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First interior image released in Uvalde school shooting shows officers with more firepower than previously believed

The image raises more questions regarding the response timeline reported by police.

UVALDE, Texas — On Monday, KVUE and its news partners at the Austin American-Statesman exclusively obtained surveillance footage from inside Robb Elementary School on the day of the May 24 shooting.

The footage shows that multiple officers were inside the building with rifles and at least one ballistic shield, 19 minutes after the gunman arrived. They didn't enter the classroom the shooter was inside for nearly another hour.

Investigators believe this will prove to be a significant development as it indicates they had more than enough firepower and protection to enter that classroom before they actually did.

Authorities have since developed their most extensive timeline yet since the shooting, in which an 18-year-old armed with an AR-15 walked into the school, killing 19 students and two teachers. Much of this new information is expected to be presented at a Texas Senate hearing on Tuesday, the first of two consecutive days at the Capitol where members of the public can address lawmakers.

The May 24 response by law enforcement has been under heavy scrutiny after the Texas DPS revealed that officers waited more than 70 minutes to confront the shooter, even as trapped students called 911 for help.

According to the latest timeline, officers ultimately breached the classroom at 12:50 p.m. The shooter entered at 11:33 a.m.

Credit: KVUE
Details are limited at this time regarding the identities of the officers pictured.

The Statesman reports that authorities have reconstructed the events of the attack using footage from inside the school, which showed the gunman entering a rear door, walking to a classroom and immediately opening fire before barricading himself. This timeline was also built using body camera video from more than a dozen officers inside Robb Elementary.

Based on the newest information, it is believed that 11 officers entered the school within three minutes of the gunman. District Police Chief Pete Arredondo reportedly called a landline at the Uvalde Police Department at 11:40 a.m. for help.

"It's an emergency right now," he said. "We have him in the room. He's got an AR-15. He's shot a lot … They need to be outside the building prepared because we don't have fire power right now," he said. "It's all pistols."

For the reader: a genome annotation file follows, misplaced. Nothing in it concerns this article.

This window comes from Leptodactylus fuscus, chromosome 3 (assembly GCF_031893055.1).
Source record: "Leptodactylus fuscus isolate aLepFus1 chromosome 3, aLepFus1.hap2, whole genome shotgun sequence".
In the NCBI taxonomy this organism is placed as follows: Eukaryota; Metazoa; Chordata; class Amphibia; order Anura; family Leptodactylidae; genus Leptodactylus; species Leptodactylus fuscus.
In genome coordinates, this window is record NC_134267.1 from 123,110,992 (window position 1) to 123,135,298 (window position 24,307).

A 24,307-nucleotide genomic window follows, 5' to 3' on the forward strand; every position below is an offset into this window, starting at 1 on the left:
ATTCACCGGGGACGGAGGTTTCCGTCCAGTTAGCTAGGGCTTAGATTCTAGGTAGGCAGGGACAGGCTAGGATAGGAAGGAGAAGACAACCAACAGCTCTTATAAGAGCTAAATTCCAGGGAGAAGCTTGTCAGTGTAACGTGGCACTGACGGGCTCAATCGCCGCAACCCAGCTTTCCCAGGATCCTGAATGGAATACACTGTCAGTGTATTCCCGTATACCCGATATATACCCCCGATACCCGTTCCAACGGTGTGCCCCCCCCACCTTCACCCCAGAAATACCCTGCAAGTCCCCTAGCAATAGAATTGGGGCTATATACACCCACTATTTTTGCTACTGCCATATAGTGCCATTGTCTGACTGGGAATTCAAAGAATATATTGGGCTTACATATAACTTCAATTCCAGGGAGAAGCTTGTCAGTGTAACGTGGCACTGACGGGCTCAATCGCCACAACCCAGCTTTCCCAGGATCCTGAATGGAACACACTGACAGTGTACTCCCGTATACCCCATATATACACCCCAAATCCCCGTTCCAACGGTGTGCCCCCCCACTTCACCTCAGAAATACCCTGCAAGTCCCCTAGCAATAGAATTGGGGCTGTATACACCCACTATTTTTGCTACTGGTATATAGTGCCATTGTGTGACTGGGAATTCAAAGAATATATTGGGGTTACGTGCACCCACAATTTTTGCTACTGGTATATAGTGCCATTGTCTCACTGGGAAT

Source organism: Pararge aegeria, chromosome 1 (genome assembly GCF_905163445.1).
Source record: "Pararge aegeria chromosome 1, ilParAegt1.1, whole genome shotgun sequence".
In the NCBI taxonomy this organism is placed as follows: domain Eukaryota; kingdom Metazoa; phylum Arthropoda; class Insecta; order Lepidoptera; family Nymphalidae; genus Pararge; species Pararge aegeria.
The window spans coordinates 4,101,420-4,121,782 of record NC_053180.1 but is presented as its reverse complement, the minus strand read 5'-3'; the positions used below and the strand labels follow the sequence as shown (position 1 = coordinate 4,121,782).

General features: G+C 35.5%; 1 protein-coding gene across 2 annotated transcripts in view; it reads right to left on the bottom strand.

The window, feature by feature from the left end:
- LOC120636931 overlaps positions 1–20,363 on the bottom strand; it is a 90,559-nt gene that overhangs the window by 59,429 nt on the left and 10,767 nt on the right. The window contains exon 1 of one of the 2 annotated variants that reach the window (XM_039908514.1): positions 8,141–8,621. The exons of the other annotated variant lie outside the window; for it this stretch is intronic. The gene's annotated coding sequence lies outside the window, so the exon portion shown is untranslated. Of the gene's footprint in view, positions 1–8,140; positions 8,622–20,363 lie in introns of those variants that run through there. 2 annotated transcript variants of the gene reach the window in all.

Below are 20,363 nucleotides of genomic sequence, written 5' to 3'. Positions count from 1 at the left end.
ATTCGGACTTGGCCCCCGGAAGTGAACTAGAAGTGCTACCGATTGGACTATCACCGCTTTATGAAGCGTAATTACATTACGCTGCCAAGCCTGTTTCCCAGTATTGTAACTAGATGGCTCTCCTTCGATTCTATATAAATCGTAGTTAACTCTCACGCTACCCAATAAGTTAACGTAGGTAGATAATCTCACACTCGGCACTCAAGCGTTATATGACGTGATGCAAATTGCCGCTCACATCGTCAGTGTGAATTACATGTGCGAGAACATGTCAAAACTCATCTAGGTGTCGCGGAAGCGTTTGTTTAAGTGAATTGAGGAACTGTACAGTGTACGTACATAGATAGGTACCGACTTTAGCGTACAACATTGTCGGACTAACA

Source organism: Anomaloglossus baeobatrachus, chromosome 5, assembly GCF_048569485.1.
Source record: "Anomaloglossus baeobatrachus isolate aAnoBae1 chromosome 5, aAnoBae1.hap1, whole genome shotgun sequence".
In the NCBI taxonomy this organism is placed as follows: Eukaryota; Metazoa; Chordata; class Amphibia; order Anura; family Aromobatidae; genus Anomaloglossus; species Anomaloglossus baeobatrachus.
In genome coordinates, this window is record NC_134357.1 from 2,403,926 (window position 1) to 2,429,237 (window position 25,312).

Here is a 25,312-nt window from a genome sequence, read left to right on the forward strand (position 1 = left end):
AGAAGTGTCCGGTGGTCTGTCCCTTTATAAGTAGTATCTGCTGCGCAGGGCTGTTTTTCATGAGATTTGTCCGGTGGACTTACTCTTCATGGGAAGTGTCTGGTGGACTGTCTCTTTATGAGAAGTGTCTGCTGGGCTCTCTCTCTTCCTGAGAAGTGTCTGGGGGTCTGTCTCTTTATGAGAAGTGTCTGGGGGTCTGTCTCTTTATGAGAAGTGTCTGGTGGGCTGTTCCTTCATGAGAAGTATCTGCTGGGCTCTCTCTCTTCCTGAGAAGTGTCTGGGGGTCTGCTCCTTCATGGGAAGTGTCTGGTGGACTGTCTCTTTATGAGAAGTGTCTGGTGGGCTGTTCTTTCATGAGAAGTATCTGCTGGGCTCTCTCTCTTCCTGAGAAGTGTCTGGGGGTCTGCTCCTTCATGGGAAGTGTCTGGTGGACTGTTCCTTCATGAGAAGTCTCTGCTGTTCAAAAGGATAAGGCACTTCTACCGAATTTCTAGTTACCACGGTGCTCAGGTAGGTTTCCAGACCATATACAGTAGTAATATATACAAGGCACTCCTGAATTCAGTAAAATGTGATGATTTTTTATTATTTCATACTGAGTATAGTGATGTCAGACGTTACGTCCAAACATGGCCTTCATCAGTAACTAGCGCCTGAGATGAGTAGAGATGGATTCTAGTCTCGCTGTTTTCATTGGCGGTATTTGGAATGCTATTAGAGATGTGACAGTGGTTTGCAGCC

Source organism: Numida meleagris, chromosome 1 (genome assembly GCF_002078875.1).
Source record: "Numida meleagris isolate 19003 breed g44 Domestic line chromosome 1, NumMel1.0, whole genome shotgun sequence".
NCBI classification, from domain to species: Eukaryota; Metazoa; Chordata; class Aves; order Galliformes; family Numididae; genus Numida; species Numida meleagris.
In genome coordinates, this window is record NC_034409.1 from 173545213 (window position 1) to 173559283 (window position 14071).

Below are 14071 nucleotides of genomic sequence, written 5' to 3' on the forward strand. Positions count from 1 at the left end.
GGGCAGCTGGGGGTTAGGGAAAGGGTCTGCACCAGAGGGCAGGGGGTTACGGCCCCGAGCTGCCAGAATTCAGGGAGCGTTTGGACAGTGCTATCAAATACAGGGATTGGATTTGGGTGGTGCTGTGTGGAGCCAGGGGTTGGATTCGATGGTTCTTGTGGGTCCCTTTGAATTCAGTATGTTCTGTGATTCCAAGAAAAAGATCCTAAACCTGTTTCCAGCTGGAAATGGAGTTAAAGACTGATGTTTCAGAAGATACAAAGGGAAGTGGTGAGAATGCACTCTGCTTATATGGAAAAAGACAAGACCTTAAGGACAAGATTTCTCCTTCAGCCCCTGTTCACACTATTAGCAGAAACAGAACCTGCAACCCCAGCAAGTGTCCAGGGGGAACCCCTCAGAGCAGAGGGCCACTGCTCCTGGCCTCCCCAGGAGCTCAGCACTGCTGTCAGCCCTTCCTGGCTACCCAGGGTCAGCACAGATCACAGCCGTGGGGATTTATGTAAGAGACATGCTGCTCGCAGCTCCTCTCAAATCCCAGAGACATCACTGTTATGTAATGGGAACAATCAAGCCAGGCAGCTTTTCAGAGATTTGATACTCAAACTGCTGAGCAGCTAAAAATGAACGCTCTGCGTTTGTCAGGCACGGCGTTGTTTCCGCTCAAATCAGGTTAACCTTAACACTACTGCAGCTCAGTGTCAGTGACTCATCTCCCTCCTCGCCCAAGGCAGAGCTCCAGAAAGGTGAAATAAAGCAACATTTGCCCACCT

He did not have a radio on him at the time.

At 11:44 a.m., body camera footage then detects more shots from the gunman. At 11:52 a.m., an officer with the first ballistic shield enters the school and other officers grow more impatient. In body camera footage, you can hear one officer say, "If there's kids in there, we need to go in there."

Based on body camera footage, it is believed that Arredondo was trying to find keys to open the classroom, even though officials say they do not believe officers tried to open the door. 

At 12:03 p.m., an officer with another shield enters the school, followed by a third two minutes later. New information also suggests that Arredondo also attempted to communicate with the gunman, asking whether he could hear him.

About 30 minutes before breaching the classroom, Arredondo is heard wondering aloud whether officers could consider shooting the suspect through the classroom's windows. 

Then, at 12:46 p.m., the timeline shows that Arredondo told SWAT officers who had arrived that they should breach the classroom door as soon as they were ready. By this time, medical personnel had arrived and they began tending to the children after the suspect was dead.

According to the agenda for this week's hearings, there is no mention of limiting access to firearms. Republican lawmakers have insisted that gun restrictions are not on the table. 

Also on Tuesday, the City of Uvalde will discuss granting a leave of absence from future council meetings to Councilman Arredondo.

To read the Statesman's full report, click here.


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